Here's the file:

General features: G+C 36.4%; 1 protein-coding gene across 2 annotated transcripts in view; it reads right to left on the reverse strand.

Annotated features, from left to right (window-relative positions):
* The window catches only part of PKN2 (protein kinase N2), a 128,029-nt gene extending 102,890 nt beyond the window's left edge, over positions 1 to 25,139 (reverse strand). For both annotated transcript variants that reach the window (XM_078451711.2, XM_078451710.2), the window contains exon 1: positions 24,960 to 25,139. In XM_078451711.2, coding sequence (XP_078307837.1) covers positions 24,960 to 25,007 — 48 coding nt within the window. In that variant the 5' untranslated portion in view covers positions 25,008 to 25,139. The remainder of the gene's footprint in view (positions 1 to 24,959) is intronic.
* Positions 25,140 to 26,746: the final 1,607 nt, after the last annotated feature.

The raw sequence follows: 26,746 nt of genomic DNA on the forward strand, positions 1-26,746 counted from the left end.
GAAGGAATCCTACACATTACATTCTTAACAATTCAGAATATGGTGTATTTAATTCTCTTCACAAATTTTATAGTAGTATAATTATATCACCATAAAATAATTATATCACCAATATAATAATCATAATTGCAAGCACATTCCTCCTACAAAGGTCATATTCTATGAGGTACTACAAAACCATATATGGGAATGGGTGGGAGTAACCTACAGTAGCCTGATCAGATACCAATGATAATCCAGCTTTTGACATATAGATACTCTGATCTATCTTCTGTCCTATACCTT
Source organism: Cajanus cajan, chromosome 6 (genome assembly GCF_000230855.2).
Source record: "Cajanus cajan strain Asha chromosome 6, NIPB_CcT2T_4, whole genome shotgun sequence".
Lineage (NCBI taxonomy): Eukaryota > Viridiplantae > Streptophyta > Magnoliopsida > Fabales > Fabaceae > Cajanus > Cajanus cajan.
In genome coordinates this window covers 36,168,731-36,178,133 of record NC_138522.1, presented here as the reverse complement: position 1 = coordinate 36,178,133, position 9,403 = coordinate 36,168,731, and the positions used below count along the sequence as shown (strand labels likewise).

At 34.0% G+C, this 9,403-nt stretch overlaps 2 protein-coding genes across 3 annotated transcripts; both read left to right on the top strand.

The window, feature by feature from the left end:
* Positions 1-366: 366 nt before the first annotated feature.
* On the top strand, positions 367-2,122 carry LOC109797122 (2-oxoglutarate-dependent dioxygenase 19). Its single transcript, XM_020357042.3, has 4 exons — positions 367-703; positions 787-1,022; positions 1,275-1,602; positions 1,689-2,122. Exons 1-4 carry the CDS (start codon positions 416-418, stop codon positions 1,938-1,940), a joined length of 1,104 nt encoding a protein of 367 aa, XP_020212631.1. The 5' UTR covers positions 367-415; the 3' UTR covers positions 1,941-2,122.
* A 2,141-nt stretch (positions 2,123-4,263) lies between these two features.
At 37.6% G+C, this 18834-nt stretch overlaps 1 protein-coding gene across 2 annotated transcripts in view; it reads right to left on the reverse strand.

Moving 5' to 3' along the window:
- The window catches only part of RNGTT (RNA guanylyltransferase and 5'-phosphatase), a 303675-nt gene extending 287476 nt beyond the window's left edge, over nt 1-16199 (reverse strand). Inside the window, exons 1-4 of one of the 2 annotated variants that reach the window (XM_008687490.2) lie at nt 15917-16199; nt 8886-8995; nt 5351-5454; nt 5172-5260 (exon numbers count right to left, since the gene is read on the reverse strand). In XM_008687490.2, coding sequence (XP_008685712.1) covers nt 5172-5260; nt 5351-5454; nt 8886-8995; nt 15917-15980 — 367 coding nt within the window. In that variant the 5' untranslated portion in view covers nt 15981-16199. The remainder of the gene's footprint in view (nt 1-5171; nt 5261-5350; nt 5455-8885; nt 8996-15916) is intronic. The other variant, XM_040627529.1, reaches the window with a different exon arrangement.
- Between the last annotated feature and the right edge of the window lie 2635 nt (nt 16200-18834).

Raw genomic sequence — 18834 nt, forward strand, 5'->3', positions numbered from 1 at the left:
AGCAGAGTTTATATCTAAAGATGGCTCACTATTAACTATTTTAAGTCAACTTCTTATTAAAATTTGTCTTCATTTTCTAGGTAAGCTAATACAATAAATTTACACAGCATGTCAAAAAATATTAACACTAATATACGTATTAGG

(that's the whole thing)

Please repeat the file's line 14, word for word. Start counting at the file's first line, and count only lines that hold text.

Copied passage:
* On the top strand, positions 367-2,122 carry LOC109797122 (2-oxoglutarate-dependent dioxygenase 19). Its single transcript, XM_020357042.3, has 4 exons — positions 367-703; positions 787-1,022; positions 1,275-1,602; positions 1,689-2,122. Exons 1-4 carry the CDS (start codon positions 416-418, stop codon positions 1,938-1,940), a joined length of 1,104 nt encoding a protein of 367 aa, XP_020212631.1. The 5' UTR covers positions 367-415; the 3' UTR covers positions 1,941-2,122.